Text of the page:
Take a big helping of a fantasy of our evolutionary past, stir in fears of modern dirt and decadence, and leave out incest and cannibalismby Jacob Mikanowski / November 13, 2014 / Leave a comment
Published in December 2014 issue of Prospect Magazine
Recently, Bobby Chang and Yrmis Barroeta have been experimenting with camel milk. Their restaurant, Mission Heirloom Garden Café, is set to open in Berkeley, California, in November and they still haven’t finalised their menu. The café is going to be the first exclusively “paleo” (short for Paleolithic) eatery in the Bay Area. Everything it serves has to mimic the diet our prehistoric ancestors had before the invention of agriculture. That means no grains, no soy and no sugar. It also means that Chang and Barroeta can’t use any artificial flavourings or additives, or anything that contains chemicals they consider harmful. The list of ingredients banned from their kitchen for containing “free glutamate” fills up a whole page.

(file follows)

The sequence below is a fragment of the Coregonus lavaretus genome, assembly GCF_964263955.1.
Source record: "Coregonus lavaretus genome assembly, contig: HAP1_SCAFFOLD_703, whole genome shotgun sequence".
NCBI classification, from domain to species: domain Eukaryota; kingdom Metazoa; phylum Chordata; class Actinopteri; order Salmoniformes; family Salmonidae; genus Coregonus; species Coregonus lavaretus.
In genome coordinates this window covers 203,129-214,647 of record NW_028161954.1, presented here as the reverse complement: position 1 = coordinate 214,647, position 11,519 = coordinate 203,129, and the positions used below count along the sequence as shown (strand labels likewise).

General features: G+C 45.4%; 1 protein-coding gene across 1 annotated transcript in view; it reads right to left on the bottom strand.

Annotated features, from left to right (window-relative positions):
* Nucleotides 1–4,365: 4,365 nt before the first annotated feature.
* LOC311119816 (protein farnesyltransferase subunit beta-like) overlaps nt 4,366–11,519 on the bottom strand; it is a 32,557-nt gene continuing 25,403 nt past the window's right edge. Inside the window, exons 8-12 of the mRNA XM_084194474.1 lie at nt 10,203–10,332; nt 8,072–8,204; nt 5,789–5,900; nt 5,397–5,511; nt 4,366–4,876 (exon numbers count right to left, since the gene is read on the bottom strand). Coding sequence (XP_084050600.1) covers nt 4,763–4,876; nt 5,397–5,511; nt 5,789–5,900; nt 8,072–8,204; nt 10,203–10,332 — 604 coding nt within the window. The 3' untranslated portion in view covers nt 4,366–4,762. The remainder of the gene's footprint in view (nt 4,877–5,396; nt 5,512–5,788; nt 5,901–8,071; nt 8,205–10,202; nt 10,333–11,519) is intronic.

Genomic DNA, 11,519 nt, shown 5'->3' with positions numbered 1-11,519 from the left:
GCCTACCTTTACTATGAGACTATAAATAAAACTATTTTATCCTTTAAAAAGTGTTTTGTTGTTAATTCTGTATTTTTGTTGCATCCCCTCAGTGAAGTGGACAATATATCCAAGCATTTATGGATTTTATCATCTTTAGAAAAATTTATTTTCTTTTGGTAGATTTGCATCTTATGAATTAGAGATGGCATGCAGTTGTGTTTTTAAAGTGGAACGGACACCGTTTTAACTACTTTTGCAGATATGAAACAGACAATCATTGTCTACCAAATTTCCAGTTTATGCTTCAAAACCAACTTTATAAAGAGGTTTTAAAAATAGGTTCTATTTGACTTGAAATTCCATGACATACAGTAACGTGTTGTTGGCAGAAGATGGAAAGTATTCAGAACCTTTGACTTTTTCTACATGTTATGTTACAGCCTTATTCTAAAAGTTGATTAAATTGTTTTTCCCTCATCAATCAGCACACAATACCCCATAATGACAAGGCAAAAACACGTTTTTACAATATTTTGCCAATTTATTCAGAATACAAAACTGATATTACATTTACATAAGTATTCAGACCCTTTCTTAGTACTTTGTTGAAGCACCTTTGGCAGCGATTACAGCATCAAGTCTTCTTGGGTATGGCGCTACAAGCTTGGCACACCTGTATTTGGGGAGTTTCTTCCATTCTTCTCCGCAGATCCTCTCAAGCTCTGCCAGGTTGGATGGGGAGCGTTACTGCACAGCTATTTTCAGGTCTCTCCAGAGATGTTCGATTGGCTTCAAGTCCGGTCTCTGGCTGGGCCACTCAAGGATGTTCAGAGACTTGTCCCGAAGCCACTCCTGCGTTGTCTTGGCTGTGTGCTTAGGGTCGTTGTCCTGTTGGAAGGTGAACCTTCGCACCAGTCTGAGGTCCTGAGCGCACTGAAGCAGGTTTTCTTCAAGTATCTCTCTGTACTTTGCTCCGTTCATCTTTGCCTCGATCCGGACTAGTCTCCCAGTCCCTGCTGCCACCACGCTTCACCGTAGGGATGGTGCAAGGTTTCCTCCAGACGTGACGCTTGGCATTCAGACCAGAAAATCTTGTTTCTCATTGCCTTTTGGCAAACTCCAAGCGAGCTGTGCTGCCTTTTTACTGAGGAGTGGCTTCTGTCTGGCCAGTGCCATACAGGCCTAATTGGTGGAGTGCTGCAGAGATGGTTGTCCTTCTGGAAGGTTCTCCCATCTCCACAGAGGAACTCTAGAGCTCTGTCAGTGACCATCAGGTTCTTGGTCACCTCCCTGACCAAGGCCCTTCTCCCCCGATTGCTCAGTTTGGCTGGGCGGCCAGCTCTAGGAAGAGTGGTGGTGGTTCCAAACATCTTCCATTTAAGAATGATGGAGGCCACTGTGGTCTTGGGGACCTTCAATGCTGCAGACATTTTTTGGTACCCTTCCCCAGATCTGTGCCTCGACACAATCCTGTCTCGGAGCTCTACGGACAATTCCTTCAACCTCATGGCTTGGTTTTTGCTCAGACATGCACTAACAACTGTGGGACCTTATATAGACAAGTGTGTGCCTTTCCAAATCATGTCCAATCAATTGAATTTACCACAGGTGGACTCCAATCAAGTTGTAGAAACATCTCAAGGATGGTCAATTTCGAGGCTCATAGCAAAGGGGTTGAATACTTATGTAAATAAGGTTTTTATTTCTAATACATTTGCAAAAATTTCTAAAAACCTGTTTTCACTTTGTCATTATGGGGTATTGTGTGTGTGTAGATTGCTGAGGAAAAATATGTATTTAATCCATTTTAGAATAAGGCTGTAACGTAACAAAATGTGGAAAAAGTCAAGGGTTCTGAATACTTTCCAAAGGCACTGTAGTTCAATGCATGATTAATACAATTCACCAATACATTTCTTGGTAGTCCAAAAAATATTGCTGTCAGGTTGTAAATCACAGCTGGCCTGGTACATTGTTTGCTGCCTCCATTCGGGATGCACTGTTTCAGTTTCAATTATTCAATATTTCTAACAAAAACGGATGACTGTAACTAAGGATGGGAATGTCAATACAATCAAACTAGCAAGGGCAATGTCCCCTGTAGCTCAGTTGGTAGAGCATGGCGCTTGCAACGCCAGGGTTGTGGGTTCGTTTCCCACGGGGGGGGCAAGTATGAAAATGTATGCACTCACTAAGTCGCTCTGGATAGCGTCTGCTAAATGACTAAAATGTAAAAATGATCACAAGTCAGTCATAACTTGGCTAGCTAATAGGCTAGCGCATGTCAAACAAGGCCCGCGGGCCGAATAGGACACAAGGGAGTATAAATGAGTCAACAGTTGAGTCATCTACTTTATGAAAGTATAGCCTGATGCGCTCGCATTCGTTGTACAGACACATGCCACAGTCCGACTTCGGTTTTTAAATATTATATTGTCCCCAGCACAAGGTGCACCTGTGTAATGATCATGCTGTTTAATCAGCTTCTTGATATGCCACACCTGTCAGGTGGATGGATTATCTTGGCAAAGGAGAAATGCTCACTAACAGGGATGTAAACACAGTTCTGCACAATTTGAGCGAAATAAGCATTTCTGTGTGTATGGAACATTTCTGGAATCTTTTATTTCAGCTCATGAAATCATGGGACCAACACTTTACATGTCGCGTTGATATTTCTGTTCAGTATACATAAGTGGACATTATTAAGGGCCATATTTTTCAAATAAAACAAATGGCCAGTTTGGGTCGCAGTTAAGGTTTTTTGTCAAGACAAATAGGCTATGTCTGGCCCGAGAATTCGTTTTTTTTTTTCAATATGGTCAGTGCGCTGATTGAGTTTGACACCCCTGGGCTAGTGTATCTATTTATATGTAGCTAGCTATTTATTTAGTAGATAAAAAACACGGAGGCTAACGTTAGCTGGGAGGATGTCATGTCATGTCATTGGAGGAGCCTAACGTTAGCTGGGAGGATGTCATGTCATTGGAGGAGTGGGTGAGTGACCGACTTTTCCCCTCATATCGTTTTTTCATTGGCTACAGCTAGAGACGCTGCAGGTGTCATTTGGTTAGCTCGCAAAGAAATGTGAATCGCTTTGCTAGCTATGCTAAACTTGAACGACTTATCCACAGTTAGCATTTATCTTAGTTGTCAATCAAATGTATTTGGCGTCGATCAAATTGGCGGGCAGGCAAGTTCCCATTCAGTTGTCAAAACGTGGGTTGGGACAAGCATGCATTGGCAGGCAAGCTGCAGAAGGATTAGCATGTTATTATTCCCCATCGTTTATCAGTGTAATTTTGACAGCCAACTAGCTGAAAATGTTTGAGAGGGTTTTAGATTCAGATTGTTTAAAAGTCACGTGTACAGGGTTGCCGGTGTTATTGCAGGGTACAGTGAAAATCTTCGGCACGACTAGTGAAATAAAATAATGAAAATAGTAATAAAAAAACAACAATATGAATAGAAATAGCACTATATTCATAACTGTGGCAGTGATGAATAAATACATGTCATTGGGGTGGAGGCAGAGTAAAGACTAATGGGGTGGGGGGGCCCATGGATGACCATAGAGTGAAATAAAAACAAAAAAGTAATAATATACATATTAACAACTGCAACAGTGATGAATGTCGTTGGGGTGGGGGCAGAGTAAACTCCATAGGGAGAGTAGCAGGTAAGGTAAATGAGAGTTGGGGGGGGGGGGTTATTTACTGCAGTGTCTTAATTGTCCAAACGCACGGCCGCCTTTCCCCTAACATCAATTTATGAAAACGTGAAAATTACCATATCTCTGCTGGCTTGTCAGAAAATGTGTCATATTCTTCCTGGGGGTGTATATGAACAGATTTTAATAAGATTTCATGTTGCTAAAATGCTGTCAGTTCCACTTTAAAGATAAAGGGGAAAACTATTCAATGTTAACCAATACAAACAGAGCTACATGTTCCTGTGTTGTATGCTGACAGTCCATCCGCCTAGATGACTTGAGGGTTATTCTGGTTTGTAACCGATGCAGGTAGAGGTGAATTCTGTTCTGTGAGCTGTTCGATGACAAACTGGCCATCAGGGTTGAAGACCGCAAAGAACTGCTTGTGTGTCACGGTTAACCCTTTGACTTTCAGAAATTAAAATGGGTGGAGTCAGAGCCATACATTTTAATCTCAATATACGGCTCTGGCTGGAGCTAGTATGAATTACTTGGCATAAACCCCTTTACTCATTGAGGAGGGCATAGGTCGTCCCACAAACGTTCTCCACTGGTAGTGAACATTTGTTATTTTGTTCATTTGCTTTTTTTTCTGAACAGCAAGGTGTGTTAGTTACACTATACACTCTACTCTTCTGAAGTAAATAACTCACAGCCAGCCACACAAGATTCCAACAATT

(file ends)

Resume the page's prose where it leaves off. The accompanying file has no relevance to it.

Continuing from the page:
In addition to forbidding countless foodstuffs, Chang and Barroeta want to make sure that the food they do serve comes from the best possible sources. All the meat has to be grass-fed, all the vegetables have to be organic and local, and the milk—well, milk is a sensitive topic. Many practitioners of paleo believe that milk has no place in an adult diet. It wasn’t drunk in the Stone Age and it exists only to fatten babies. But with camel milk, Chang and Barroeta think they’ve found a way around these doubts.
The milk they’ve chosen is raw (unpasteurised) and comes from an Amish farm in Missouri. It’s been credited with relie…